Zachary Kaiser
Whisper (2013–2015)
Acrylic enclosure, receipt printer, microcontroller, bespoke software, microphone.
Whisper is a collaboration with the inimitable Gabi Schaffzin.


As we create and capture more data, and increasingly privilege the way in which machines interpret it, recommendation engines such as those used by Netflix, Amazon, and YouTube—as well as other inference and prediction algorithms which are being integrated into our internet-connected smart homes and smart household objects—begin to shape who we are. We acquire “algorithmic identities,” entries in the databases of corporations tracking everything from our queries and purchases online to our day-to-day lives—routes taken to work, times when we do laundry or make coffee, and personal health data.

We are all familiar with certain recommendation systems—like those employed by Amazon and Netflix—which use the data these companies have about us and about the products we’ve viewed, purchased, or watched in the past to make inferences about products or movies we might like. Yet the implications of inference and recommendation transcend the momentary annoyance of Amazon recommending you that children’s basketball hoop.

Ambient intelligence and algorithmic inference and recommendation increasingly “configure human life by tailoring its conditions of human possibility” (Cheney-Lippold, 169). Our actions—our very beings—are algorithmically-anticipated.

In exchange for the convenience of computational systems knowing what we’ve done in the past and making recommendations to us, easing the process of decision-making (or automating it entirely), we give up our agency and we, often unknowingly but maybe more importantly, give up, in a sense, “possibility” itself.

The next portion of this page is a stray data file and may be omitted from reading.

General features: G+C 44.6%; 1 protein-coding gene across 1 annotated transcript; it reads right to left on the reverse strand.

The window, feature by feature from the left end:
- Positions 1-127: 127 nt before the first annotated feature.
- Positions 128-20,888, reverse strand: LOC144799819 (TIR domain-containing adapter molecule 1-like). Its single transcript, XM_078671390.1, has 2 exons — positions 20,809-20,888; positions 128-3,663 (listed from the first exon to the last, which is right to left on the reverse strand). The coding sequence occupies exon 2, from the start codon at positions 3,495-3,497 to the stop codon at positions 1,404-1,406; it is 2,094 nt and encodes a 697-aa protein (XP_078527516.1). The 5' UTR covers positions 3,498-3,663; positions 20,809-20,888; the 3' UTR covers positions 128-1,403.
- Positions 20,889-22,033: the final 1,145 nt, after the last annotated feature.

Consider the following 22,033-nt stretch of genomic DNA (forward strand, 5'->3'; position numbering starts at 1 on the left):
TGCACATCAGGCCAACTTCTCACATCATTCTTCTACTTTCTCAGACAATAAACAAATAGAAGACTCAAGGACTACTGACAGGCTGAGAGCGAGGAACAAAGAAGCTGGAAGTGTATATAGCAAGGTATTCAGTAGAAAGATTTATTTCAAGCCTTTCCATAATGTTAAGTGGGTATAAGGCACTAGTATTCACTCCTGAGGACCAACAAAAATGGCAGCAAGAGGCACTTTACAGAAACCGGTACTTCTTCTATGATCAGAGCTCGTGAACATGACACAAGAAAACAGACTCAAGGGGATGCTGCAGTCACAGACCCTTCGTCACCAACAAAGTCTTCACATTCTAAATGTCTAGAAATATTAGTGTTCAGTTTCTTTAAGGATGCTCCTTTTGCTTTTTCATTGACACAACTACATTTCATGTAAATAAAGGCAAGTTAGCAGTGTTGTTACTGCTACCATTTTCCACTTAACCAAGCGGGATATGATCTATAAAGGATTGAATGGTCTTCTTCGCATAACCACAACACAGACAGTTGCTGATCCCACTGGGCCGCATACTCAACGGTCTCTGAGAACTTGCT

An early prototype of a device intended to intercept and scramble the data transmitted from connected products in the home, Whisper points to a future where we must reintroduce surprise and serendipity into a world in which our actions and lives are predominantly algorithmically-anticipated.

Gallery-goers (users) approach Whisper and speak to it, telling it how they feel. Whisper then demonstrates its associative data-transformation algorithm, returning a scrambled reinterpretation of it. At the same time, it orders a product on, queried with the scrambled data about the user’s feelings, demonstrating the way it would interface or interfere with a product or service in the home.

Whisper has been exhibited in several venues both nationally and internationally, including the 2014 IMPAKT Festival and the 2015 Michigan State University Faculty Triennial.


Cheney-Lippold, J. “A New Algorithmic Identity: Soft Biopolitics and the Modulation of Control.” Theory, Culture & Society 28.6 (2011): 164-81.

de Vries, Katja. “Identity, Profiling Algorithms and a World of Ambient Intelligence.” Ethics and Information Technology 12.1 (2010): 71-85.